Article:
I am starting a new series: Bad Ideas in Real Estate
These are ideas that I hear, either socially or from prospects or clients, that do not work. They are usually “tricks” that someone picked up online, or heard from someone they know.
I start this series with a tactic that crossed my path this spring. At that time, the Greater Boston real estate market was white-hot and very competitive. The conversation went something like this:
Here’s an idea! Make offers on XX Street and on YY Street at the same time. They are both due on Monday night. That doubles my chances of getting an accepted offer.
Why this is a bad idea:
What if both get accepted? Even in this market, both offers could get accepted. At that point you would need to withdraw from one of them. Since you have no legitimate reason to withdraw one of them, you might lose your deposit.
Follow up: What if I don’t give them the check? See Good Faith.
Good Faith: If you have an accepted offer, but stop the transaction for no reason, you are not acting in good faith. You gave your word that you intended to purchase the property at the price and terms of your Offer to Purchase. You have contingencies that are legitimately yours, but “I got a better offer accepted” is not one of them.
When you make an offer, you include a pre-approval from a lender. That is a material fact you are telling the seller; you can get a mortgage for this property. Your lender gave their word, and you gave your word that your mortgage application material has been reviewed and you will get the loan. But, your lender has approved you for one property, not two. You are not qualified for both properties you are making an offers on.
This can be considered acting in bad faith. You have lied to the seller; you are not qualified to buy this property once the other offer was accepted. Your withdrawal is based on your inability to get a mortgage on one of the two properties you made offers on.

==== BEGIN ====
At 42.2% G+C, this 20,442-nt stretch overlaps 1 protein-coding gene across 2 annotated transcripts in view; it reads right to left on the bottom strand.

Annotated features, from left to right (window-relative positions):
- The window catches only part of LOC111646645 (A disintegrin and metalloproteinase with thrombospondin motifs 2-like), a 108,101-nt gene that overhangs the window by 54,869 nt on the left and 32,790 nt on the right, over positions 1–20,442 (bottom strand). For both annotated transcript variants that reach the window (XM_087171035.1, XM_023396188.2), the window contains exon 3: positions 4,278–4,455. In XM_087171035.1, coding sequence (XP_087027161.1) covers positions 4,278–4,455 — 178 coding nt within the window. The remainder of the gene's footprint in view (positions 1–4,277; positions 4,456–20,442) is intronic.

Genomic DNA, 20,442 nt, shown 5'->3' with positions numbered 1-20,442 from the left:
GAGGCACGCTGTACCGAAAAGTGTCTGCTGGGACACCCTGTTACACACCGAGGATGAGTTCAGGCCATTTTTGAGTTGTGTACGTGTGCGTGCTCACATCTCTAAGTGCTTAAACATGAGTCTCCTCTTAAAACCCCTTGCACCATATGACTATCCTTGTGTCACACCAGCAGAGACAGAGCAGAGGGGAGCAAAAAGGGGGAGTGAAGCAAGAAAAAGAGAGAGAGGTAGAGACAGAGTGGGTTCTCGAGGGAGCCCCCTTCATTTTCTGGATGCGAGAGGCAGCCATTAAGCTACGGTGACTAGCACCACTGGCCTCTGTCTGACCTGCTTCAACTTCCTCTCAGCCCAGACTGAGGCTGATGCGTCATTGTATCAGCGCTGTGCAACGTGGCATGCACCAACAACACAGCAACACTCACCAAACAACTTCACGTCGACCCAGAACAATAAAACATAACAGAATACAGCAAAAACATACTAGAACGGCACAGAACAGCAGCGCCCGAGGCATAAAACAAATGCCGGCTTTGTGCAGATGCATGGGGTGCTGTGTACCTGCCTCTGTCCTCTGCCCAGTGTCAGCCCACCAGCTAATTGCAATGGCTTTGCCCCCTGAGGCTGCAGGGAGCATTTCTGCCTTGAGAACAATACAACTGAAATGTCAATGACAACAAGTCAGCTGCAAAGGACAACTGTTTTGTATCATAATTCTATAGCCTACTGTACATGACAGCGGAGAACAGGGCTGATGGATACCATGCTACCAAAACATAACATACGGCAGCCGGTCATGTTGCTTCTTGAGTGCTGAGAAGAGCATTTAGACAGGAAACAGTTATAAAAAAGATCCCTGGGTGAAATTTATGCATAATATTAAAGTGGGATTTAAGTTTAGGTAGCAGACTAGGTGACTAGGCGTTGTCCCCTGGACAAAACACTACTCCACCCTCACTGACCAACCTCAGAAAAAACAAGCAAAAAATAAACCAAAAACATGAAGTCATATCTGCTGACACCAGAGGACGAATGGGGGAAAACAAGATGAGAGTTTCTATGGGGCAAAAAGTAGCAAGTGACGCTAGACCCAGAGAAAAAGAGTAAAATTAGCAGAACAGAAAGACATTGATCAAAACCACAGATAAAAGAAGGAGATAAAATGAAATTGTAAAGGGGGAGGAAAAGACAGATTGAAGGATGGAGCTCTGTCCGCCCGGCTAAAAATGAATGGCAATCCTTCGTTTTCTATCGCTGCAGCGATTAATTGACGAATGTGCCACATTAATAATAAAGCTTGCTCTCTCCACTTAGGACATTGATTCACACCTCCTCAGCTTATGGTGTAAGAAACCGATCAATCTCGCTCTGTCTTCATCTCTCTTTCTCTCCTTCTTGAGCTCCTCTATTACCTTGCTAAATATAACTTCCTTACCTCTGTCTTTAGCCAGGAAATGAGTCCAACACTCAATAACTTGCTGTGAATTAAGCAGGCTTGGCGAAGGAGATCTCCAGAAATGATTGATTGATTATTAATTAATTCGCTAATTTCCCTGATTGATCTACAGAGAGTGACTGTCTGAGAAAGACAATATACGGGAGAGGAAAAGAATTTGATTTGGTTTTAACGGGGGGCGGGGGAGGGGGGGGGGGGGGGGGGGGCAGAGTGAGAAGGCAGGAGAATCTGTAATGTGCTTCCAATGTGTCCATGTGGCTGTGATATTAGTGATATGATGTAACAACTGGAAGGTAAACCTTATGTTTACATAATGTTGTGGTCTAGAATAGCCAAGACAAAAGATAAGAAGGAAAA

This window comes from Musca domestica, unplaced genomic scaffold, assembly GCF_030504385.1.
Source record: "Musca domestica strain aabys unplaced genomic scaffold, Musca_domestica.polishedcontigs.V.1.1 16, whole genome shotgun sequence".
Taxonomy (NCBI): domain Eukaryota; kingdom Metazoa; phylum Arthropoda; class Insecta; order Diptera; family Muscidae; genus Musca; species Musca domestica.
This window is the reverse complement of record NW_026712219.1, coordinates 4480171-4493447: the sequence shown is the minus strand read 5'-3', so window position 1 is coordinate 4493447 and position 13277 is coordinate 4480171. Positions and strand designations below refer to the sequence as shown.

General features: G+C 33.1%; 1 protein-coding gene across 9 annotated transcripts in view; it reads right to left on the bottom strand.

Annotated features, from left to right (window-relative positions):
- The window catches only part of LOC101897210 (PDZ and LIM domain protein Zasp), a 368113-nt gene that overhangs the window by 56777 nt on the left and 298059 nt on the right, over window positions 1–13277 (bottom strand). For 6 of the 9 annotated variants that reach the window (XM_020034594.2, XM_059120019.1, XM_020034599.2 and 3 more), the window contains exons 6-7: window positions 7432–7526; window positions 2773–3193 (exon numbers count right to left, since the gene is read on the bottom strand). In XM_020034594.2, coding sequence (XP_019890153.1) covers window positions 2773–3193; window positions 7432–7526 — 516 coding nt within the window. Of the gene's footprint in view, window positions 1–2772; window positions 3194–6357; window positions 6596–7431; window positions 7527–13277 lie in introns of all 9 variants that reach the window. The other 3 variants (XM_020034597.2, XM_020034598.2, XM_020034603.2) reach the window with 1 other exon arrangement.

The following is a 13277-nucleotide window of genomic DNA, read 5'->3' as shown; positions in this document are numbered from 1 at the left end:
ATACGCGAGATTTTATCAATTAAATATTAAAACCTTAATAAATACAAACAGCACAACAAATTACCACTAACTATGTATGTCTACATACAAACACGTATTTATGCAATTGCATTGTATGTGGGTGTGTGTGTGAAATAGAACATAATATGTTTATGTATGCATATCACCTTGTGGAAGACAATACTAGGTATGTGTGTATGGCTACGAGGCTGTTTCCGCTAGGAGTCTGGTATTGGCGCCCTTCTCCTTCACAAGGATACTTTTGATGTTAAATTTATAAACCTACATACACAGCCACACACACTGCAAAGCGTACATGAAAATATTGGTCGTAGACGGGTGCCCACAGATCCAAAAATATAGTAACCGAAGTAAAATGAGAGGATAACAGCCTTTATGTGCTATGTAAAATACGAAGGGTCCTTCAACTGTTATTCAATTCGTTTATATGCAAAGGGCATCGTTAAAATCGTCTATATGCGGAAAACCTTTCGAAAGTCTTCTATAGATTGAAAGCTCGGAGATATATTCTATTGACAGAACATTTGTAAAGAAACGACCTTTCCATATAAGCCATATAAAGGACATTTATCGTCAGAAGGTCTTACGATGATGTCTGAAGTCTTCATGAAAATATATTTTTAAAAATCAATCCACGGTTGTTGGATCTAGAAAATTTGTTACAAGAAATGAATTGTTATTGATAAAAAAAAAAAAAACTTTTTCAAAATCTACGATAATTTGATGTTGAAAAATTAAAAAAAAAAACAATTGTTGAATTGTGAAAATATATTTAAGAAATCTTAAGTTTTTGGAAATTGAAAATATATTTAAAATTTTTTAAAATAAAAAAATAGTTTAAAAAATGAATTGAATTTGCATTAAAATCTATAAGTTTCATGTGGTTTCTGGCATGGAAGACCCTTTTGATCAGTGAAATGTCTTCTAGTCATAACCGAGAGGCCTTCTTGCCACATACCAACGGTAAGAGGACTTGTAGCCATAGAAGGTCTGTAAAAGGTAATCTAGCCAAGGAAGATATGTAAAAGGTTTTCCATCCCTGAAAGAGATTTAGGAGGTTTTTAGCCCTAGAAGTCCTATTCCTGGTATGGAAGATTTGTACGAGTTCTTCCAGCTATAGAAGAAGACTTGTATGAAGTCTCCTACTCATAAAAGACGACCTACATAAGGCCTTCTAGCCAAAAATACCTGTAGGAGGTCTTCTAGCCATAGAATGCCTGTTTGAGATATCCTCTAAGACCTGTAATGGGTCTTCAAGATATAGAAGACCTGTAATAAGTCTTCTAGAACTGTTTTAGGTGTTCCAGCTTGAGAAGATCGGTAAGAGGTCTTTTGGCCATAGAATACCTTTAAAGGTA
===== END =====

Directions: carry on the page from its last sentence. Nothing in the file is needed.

What can you do, if two properties are worth making offers on, during the same weekend?
If both properties have offer deadlines that are at the same time, you should not make two offers. If they are one day apart, these things are possible:
- Make an offer on property number one.
- Prepare an offer for property number two.
- If the first offer is accepted. Congratulations.
- If the first offer is still in negotiation when the second deadline approaches, you have these options:
- Continue negotiating for property number one
- Withdraw offer number one, then put in an offer for property number two.
We have been preparing more than one offer on a weekend cycle this year. It can be worked out if one offer deadline is Monday and the other is Tuesday, or even Tuesday at 10 AM and Tuesday at 6 PM.
Honest dealing requires that we avoid putting our clients in a position where they could be putting their deposits in jeopardy, and many be considered to be acting in bad faith.
We are not lawyers. We are not pretending to be lawyers. As licensed real estate agents, we are duty-bound to take contracts seriously. From a non-legal standpoint, a contract (such as an Offer to Purchase) is giving your word that you intend to do something, based on the terms of the contract.
If our clients can’t fulfill the contract, we discourage them from giving their word falsely. This is the right thing to do. It is good for business and good for everyone’s integrity.
Imagine if a seller accepted two offers simultaneously? Then they let both parties pay for a home inspection. Then the seller chose one offer and dumped the other the next day? See why this isn’t OK?